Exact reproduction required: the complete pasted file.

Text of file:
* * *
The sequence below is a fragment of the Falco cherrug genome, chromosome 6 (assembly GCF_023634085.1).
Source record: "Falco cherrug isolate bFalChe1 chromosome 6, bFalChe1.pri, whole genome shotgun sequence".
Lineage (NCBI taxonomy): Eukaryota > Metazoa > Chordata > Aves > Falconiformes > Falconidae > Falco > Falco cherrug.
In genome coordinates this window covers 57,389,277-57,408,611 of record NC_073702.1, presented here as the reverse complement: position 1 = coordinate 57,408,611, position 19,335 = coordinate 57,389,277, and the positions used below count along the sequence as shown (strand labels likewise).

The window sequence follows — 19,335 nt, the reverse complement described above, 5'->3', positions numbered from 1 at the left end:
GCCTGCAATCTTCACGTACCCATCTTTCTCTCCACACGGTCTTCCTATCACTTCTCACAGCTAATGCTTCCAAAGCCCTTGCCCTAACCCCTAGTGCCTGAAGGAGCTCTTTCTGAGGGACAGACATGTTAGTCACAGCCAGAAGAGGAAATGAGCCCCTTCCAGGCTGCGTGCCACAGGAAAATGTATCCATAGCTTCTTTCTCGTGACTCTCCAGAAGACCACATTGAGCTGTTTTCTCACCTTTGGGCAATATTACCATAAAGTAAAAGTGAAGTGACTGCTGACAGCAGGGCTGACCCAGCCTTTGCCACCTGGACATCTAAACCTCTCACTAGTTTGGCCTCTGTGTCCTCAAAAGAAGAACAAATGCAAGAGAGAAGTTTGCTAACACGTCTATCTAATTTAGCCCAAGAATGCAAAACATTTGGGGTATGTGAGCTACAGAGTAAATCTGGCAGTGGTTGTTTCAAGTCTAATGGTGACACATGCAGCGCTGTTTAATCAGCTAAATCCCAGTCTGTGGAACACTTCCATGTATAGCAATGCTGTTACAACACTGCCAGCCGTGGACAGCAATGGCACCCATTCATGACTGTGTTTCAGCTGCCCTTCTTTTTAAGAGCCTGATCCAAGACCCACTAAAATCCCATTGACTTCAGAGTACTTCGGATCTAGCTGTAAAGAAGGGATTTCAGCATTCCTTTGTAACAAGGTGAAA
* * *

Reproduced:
The sequence below is a fragment of the Falco cherrug genome, chromosome 6 (assembly GCF_023634085.1).
Source record: "Falco cherrug isolate bFalChe1 chromosome 6, bFalChe1.pri, whole genome shotgun sequence".
Lineage (NCBI taxonomy): Eukaryota > Metazoa > Chordata > Aves > Falconiformes > Falconidae > Falco > Falco cherrug.
In genome coordinates this window covers 57,389,277-57,408,611 of record NC_073702.1, presented here as the reverse complement: position 1 = coordinate 57,408,611, position 19,335 = coordinate 57,389,277, and the positions used below count along the sequence as shown (strand labels likewise).

The window sequence follows — 19,335 nt, the reverse complement described above, 5'->3', positions numbered from 1 at the left end:
GCCTGCAATCTTCACGTACCCATCTTTCTCTCCACACGGTCTTCCTATCACTTCTCACAGCTAATGCTTCCAAAGCCCTTGCCCTAACCCCTAGTGCCTGAAGGAGCTCTTTCTGAGGGACAGACATGTTAGTCACAGCCAGAAGAGGAAATGAGCCCCTTCCAGGCTGCGTGCCACAGGAAAATGTATCCATAGCTTCTTTCTCGTGACTCTCCAGAAGACCACATTGAGCTGTTTTCTCACCTTTGGGCAATATTACCATAAAGTAAAAGTGAAGTGACTGCTGACAGCAGGGCTGACCCAGCCTTTGCCACCTGGACATCTAAACCTCTCACTAGTTTGGCCTCTGTGTCCTCAAAAGAAGAACAAATGCAAGAGAGAAGTTTGCTAACACGTCTATCTAATTTAGCCCAAGAATGCAAAACATTTGGGGTATGTGAGCTACAGAGTAAATCTGGCAGTGGTTGTTTCAAGTCTAATGGTGACACATGCAGCGCTGTTTAATCAGCTAAATCCCAGTCTGTGGAACACTTCCATGTATAGCAATGCTGTTACAACACTGCCAGCCGTGGACAGCAATGGCACCCATTCATGACTGTGTTTCAGCTGCCCTTCTTTTTAAGAGCCTGATCCAAGACCCACTAAAATCCCATTGACTTCAGAGTACTTCGGATCTAGCTGTAAAGAAGGGATTTCAGCATTCCTTTGTAACAAGGTGAAA